Ahead of next week’s inflation data, investors took advantage of the U.S. dollar’s strength against other major currencies to take advantage of profits to close their positions. The U.S. dollar index fell to a one-week low on Friday (Nov 9), closing the week in the black for the first time in four weeks.
In late New York trading, the ICE U.S. Dollar Index (DXY), which tracks the U.S. dollar against six major currencies, fell 0.67 percent to 108.97, with the DXY dropping as low as 108.36 during the session, hitting a more than one-week low. It fell 0.5% this week.
Greg Anderson, global head of foreign exchange strategy at BMO Capital Markets, said: “The dollar may be thin ahead of the FOMC meeting, and after observation, the market sees this as a good time to take profits, although the process has led to the dollar Lower, but the strong dollar trend has not reversed.”
The U.S. dollar has been strong against other major currencies this week, hitting a 24-year high against the yen, a 37-year high against the pound and a more than 20-year high against the U.S. dollar index.
At present, the market estimates that the probability of the Fed raising interest rates by 3 yards this month is 87%. Next week’s consumer price index (CPI) data will be closely watched by the market. Capital Economics expects that the US CPI will continue to decline slightly in August.
“We think the decline in inflation is in line with our view, and this backdrop remains positive for the dollar, which will benefit from higher real interest rates amid a global slowdown,” said Jonathan Petersen, market economist at Capital Economics. ”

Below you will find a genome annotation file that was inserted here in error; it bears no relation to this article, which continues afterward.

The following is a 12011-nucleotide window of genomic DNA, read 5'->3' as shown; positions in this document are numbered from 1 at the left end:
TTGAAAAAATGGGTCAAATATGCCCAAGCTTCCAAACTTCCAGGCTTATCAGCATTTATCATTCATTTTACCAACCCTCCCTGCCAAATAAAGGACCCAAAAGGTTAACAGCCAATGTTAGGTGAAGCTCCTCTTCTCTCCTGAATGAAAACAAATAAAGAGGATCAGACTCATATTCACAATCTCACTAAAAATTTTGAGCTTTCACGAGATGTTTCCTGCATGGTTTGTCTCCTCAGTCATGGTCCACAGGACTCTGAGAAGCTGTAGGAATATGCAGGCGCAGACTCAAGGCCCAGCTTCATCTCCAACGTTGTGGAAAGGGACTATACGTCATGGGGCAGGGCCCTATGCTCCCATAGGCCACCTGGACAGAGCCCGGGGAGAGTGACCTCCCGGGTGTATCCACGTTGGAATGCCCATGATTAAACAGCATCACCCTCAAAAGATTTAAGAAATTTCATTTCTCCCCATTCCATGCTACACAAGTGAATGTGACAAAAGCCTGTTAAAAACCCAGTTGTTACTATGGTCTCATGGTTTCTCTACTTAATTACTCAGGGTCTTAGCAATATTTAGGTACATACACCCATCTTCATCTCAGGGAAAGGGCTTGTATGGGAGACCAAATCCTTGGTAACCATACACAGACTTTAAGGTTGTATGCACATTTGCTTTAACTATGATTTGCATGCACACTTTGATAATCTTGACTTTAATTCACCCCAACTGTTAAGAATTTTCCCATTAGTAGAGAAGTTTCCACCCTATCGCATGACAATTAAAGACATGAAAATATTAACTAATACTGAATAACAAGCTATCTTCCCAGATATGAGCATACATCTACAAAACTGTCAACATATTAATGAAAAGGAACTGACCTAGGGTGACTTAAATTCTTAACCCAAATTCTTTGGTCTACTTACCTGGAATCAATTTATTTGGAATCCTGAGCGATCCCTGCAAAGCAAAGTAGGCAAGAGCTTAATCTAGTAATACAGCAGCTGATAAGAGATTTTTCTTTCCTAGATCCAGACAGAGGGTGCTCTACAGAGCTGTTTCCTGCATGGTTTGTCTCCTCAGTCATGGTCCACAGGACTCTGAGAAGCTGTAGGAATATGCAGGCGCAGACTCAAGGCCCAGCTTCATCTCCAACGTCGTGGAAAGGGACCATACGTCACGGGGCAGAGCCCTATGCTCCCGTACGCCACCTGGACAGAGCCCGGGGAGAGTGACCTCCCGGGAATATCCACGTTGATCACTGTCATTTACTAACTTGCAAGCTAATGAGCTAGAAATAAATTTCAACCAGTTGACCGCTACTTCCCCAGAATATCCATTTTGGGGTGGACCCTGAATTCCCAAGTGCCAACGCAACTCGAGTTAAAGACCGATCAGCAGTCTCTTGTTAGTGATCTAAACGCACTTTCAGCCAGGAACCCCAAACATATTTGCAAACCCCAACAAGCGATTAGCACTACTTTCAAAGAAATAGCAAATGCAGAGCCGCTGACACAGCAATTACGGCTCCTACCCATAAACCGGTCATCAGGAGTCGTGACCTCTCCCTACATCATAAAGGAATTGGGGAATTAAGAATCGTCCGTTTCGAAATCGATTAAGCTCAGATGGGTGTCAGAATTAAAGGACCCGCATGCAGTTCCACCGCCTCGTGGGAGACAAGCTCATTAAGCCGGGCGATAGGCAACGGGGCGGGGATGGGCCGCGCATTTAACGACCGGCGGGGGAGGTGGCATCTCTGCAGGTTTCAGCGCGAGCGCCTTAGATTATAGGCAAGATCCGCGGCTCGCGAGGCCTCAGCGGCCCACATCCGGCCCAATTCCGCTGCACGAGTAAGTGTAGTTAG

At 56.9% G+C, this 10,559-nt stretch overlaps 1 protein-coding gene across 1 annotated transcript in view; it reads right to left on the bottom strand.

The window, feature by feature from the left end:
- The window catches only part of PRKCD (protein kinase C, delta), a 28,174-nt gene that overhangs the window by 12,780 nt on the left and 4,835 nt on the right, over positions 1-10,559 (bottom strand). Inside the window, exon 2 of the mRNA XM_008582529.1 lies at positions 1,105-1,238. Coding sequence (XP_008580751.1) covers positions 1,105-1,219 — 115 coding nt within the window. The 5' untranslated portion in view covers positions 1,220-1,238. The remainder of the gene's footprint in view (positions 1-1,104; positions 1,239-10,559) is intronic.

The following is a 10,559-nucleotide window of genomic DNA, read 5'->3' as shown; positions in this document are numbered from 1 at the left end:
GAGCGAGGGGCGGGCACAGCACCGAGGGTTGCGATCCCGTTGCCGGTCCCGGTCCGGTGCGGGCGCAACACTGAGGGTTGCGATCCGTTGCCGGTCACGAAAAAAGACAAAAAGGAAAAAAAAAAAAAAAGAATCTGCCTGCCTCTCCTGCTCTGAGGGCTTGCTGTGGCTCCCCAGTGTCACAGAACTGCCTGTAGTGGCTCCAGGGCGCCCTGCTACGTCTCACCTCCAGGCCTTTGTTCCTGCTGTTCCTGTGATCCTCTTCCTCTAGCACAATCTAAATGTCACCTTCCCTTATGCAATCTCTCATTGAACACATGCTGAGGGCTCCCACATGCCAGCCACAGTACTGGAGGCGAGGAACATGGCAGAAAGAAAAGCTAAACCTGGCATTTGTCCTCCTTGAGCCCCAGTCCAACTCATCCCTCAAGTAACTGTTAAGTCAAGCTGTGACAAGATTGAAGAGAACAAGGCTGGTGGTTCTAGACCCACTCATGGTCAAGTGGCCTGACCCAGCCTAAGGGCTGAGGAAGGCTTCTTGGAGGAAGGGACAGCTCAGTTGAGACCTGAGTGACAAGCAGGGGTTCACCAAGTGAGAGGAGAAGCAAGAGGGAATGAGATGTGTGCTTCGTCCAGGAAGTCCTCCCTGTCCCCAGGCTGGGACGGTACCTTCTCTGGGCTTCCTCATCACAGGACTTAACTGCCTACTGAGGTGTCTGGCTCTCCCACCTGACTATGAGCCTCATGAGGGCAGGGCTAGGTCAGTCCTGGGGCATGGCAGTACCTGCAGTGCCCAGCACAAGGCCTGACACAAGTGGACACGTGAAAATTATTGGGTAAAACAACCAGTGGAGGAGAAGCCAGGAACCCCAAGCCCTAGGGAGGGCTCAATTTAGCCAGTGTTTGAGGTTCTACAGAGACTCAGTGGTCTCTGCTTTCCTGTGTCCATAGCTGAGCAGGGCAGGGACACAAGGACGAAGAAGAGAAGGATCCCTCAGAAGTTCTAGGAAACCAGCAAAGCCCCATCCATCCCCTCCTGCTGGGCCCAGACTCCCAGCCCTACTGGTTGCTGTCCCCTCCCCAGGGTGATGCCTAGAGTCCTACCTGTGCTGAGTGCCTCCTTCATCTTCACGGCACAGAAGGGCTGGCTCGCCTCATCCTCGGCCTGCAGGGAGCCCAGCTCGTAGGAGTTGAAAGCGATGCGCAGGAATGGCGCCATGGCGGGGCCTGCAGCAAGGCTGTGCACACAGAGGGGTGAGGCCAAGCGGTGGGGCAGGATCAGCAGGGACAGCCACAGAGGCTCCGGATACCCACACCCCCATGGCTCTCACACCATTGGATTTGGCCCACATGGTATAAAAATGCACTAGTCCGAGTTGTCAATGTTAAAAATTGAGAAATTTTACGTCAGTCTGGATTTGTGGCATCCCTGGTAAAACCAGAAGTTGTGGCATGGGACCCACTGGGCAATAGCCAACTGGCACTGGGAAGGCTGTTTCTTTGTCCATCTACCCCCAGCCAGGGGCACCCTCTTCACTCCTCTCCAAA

After the European Central Bank (ECB) announced a 3-yard rate hike, the euro rose to a three-week high on Friday, as high as $1.0113, up 0.43% to $1.0040 by the time of writing.
Samy Chaar, chief economist at Lombard Odier, said: “European bond yields have been supported after the ECB decision as expected. All ECB policy tools are hawkish. On the other hand, U.S. bond yields are falling slightly. Taken together, that could be the reason for the dollar’s pullback.”
Still, Europe’s economic outlook remains weak, with high energy prices weighing heavily on households and businesses. At an emergency meeting on Friday, EU energy ministers remained divided on whether to impose a price cap on Russian natural gas.
Other risk currencies broadly recovered as sentiment improved later in the week, with GBP/USD up 0.77% to $1.1586.
Queen Elizabeth II passed away a few days ago, and the Bank of England announced that the monetary policy meeting originally scheduled for next week will be postponed for a week because of the royal mourning period.
The yen rebounded from a 24-year low and rose 1.08% against the dollar to 142.56 per dollar, its biggest one-day gain in a month.
Bank of Japan Governor Haruhiko Kuroda met with Prime Minister Fumio Kishida on Friday to brief the prime minister on the recent wild swings in the yen. In response to the depreciation of the yen, Haruhiko Kuroda believes that violent exchange rate fluctuations are not a good thing, and promises to continue to pay close attention to foreign exchange market trends in the future.
The Australian dollar rose 1.37% to $0.6840, also posting its biggest one-day gain in a month. The New Zealand dollar was up 0.79% at $0.6102.
Improved market sentiment also benefited cryptocurrencies, with bitcoin up 10% to $21,286, its highest since late August, while ethereum rose nearly 5% to $1,715.
As of Saturday (10th) Taiwan time about 6:00 Price:
The dollar index was at 109.0194. -0.5945% The euro against the US dollar (EUR/USD) was quoted at $1.0039 per euro. +0.4302% GBP/USD (GBP/USD) was quoted at $1.1586. +0.7566% The Australian dollar against the US dollar (AUD/USD) was quoted at 1 AUD=0.6840. +1.3784% The US dollar against the Canadian dollar (USD/CAD) was quoted at 1.3024 Canadian dollars per US dollar. -0.4890% The U.S. dollar against the Japanese yen (USD/JPY) was quoted at 142.56 yen per dollar. -1.0756%